Pastor will remember his mate and family members
CHINCHILLA pastor Lee Dallmann has felt the personal blows of war, grief and loss.
In preparation to be the celebrant for his good friend's wedding, he was organising the relevant paperwork when he received a call on June 8, 2010, to tell him Jacob Moerland had been killed in a bomb blast on his first tour in Afghanistan the previous day.
"I had his wedding paperwork on my desk when I got the call. I honestly couldn't speak for a couple of hours.
"He had called me from Afghanistan in May asking if I could perform his wedding when he was on leave in November, and instead I performed his military funeral in Gayndah.”
Pastor Dallmann said he had known 21-year-old Jacob since he was young as he had been a pastor in Gayndah, in the South Burnett.
He said memorial days such as Anzac Day and Remembrance Day had been "very important” to Jacob.
"I'd say that what Jacob would say now is that men and women died for the freedom we have. War isn't pleasant and it's not to be celebrated, but we've got to pray for peace and look forward to the future with confidence.
"I used to go to the services, but now it's Jacob that I'm also thinking of so it brings a whole new meaning.
"For every name on every cenotaph, there's a family and community that's been in grief.”
Pastor Dallmann, who is with the Western Downs Community Church and has lived in Chinchilla for 20years, said it was important to remember the freedom we have has come at a price.
"We have freedom to learn and be who we want to be, and the freedom of choice, and that has come through the sacrifice of so many people.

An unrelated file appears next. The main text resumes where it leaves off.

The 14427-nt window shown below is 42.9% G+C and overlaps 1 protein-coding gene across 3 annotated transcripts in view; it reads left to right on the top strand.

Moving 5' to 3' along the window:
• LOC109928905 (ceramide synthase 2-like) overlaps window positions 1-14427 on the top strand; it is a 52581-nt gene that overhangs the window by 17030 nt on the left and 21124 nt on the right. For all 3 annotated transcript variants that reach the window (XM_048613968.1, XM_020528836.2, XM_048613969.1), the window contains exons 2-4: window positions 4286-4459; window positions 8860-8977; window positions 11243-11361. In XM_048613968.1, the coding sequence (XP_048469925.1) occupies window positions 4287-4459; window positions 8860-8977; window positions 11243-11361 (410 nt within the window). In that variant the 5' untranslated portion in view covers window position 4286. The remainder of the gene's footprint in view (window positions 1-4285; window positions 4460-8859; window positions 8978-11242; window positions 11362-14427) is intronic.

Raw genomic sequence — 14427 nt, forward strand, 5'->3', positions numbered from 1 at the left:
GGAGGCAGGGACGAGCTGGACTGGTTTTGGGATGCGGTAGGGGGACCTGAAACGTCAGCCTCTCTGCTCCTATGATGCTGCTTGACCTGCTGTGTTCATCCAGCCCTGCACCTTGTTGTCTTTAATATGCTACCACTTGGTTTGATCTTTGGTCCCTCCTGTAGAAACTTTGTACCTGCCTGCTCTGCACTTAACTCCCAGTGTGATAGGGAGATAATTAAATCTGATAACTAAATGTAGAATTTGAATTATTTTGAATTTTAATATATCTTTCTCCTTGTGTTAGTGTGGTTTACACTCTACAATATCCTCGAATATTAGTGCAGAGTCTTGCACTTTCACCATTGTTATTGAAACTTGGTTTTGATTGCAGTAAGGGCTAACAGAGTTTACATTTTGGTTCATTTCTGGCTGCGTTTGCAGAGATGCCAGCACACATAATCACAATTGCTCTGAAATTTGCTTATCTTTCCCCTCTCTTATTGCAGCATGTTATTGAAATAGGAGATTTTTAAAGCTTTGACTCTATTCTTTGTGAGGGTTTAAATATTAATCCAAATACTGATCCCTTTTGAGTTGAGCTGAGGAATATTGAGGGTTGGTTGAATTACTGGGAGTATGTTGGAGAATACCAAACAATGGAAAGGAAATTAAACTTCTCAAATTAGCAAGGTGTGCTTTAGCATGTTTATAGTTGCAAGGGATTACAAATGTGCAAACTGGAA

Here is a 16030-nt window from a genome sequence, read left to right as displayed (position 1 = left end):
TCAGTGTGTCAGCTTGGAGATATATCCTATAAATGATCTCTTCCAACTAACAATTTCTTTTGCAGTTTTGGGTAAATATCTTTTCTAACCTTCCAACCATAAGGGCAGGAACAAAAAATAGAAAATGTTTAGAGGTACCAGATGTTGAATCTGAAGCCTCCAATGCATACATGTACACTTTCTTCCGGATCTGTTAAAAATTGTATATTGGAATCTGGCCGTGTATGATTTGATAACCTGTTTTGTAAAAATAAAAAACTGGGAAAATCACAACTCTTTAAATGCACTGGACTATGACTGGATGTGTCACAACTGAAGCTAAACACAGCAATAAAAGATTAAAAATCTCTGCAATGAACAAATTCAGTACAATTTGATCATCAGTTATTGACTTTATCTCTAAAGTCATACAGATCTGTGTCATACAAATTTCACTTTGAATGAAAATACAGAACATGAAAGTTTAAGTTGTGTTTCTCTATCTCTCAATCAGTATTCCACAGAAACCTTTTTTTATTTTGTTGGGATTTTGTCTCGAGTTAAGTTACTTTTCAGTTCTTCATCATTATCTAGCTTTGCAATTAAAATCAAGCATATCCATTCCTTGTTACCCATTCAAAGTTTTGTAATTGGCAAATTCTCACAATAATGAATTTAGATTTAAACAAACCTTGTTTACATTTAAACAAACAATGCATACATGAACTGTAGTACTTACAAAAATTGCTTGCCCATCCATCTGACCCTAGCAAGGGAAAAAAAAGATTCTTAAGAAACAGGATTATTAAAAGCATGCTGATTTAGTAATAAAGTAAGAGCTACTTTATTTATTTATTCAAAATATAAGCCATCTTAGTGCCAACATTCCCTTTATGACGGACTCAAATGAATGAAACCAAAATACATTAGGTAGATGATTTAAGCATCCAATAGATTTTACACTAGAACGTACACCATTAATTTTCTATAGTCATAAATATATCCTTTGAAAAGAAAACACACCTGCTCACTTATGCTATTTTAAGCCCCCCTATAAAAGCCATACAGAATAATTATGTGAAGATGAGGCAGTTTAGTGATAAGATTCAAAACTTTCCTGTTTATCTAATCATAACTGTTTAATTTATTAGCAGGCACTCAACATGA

"It's been hard fought by previous generations and now the current generation as well.”
Pastor Dallmann - who with his daughter Anna, 18, is visiting the French battlefields in January - believes there's a rising awareness around Remembrance Day and Anzac Day, with many people travelling to the battlefields in France and Gallipoli.
"We've got monuments in every town in Australia, and I think they've been given added meaning and I think it's brought it into focus.
"It's a real motivator to look for peace instead of war.”
In World War II, Pastor Dallmann's grandfather Henry Roser - a 'Rat of Tobruk' - was one of 10 siblings who enlisted and fought, and eventually returned home to Australia.
Their mother, Matilda Hilton, lived on a property at Silver Spur, near Texas, on the Queensland-NSW border and had 15 children, including 11 boys.
"The youngest boy was 14 and he tried to enlist but they wouldn't let him,” Pastor Dallmann said.
"As far as anyone can ascertain, it's the largest number of siblings from one family to serve during the conflict from any nation.
He said the second youngest son was 16 and he put his age up as 18 was the legal age to enlist, although a letter was required if you were under 21.
"My grandfather was 36 and he put his age down as the maximum age was 35.
"Being a Rat of Tobruk, even as little kids we were aware there was something special about Granddad.”
Pastor Dallmann said his grandfather - who had two children after the war - didn't talk about his war experiences until the end of his life, when he was in his 80s.
"He said it was a horrific experience. He was an ambulance driver so he used to cart wounded people and bury the dead, particularly in New Guinea.
"But he also had funny stories and said you had to find the humour among it all. One day he and another guy were asked to bury a trooper and, as they were digging, they heard a voice say, 'Hey, have you got a fag?'
"And it was the soldier who they were meant to bury sitting up behind them. Unfortunately he died the next day in the hospital.”
Pastor Dallmann's great-grandmother, Matilda Hilton, received a letter from the president of the US after the war, presenting her with a brooch with 10 stars on it for having possibly the most children to fight in the war.
"And she wore it every day until she died.”
He said there was still a memorial at the bowls club in Texas in honour of the family.
"There's pictures of the 10brothers with Matilda in the middle of it. It's a bit of forgotten history.”